What is my employer required to do to accommodate my disability?

Under the Fair Employment and Housing Act (“FEHA”), an employer is prohibited from discriminating against an applicant or employee who is physically or mentally disabled. Employers must also provide reasonable accommodation for those applicants and employees who, because of their disability, are unable to perform the essential functions of their job. Employers must also engage in a timely, good faith interactive process in determining the essential functions of the job with applicants or employees in need of reasonable accommodation.


A reasonable accommodation is one which would allow the employee to perform the essential functions of his or her job in light of the employee’s disability.  This process can include modifying work schedules or purchasing special furniture or equipment for the employee or modifying that employee’s present equipment.  It may also include leave of absence.  This accommodation must be reasonable in that it does not create an undue hardship for the employer.


While an employer is required to provide reasonable accommodation for an employee at work, this does not mean that the employer is required to provide any type of accommodation that the employee requires. Under the FEHA, an accommodation is reasonable if it does not impose an undue hardship on the employer’s business. An undue hardship is found when there is significant difficulty or expense to the employer when considered with respect to the nature and cost of the accommodation, overall resources of the employer, the type of business entity involved, and the overall financial resources of the facility where the employee is or would prospectively be employed.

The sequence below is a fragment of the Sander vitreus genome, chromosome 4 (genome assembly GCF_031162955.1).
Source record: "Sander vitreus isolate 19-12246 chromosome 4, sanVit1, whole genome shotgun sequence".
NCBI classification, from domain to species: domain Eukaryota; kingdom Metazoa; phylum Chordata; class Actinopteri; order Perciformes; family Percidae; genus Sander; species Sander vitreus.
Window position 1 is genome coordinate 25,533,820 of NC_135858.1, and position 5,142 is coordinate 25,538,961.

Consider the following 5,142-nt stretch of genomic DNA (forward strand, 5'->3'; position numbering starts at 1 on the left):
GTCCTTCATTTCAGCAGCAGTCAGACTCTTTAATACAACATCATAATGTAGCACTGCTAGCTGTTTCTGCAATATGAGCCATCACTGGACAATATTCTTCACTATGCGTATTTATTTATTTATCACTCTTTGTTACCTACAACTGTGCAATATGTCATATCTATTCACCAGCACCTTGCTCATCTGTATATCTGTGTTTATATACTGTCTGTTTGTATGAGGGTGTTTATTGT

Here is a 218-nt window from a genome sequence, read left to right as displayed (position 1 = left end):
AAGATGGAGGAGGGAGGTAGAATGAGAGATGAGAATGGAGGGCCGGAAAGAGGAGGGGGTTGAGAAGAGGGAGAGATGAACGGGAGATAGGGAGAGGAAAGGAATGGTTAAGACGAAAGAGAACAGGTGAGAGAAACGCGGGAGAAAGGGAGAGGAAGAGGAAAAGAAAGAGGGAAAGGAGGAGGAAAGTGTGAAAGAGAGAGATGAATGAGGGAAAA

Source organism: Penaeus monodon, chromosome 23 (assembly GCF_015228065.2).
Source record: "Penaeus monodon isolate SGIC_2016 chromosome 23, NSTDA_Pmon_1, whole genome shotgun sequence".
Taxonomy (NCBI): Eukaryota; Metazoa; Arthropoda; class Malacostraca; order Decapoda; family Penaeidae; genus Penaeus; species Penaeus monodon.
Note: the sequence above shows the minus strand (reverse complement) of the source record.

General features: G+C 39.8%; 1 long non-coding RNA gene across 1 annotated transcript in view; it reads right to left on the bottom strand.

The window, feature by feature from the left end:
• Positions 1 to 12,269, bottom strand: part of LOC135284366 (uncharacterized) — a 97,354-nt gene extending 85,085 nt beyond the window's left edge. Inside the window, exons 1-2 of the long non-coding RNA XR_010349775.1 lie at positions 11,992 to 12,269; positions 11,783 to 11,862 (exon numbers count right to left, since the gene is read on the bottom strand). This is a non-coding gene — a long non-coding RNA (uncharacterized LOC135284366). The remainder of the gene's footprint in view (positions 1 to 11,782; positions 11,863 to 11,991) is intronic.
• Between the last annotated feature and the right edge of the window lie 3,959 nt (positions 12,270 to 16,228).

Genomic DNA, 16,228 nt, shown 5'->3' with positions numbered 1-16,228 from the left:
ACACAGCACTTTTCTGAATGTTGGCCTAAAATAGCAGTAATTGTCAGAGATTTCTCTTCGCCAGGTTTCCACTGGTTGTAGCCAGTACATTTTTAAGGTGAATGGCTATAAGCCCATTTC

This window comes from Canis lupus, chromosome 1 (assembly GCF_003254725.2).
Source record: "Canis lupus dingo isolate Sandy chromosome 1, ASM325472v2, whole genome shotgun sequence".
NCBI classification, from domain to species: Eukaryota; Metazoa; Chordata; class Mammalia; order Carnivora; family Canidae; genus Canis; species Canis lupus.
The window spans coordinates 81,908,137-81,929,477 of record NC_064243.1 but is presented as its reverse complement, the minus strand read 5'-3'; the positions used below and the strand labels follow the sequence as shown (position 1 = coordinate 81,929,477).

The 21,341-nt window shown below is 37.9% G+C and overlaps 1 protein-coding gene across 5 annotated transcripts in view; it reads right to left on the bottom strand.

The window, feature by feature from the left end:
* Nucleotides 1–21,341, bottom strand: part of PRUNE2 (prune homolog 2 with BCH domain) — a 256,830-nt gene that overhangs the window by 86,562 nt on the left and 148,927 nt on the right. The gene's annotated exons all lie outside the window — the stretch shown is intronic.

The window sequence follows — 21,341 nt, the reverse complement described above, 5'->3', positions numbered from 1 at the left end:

While an accommodation does not have to be given if there is undue hardship to an employer, an employer must still engage in a good-faith interactive process. A good-faith interaction process is one where the employer engages the employee in identifying the employee’s limitations, and then explores accommodations that would allow the employee to perform the essential job functions despite those limitations. The employer should then actually weigh the overall effect to the business of providing the accommodation that would be required by the employee against the factors above before coming to a decision on whether or not to make the necessary accommodation.

Accommodation of disabilities in the workplace is vital to ensure that mental or physical disabilities are not an impossible hurdle for disabled individuals who desire gainful employment.  If you are a disabled job applicant or employee and believe that an employer failed to make reasonable accommodation for your disability in the workplace or even engage in the interactive process with you to determine if a reasonable accommodation could be made, it is imperative that you contact an experienced employment law attorney to protect your legal rights. A good employment law attorney who knows all the facts of your particular situation can guide you in the right direction regarding a possible disability discrimination claim.

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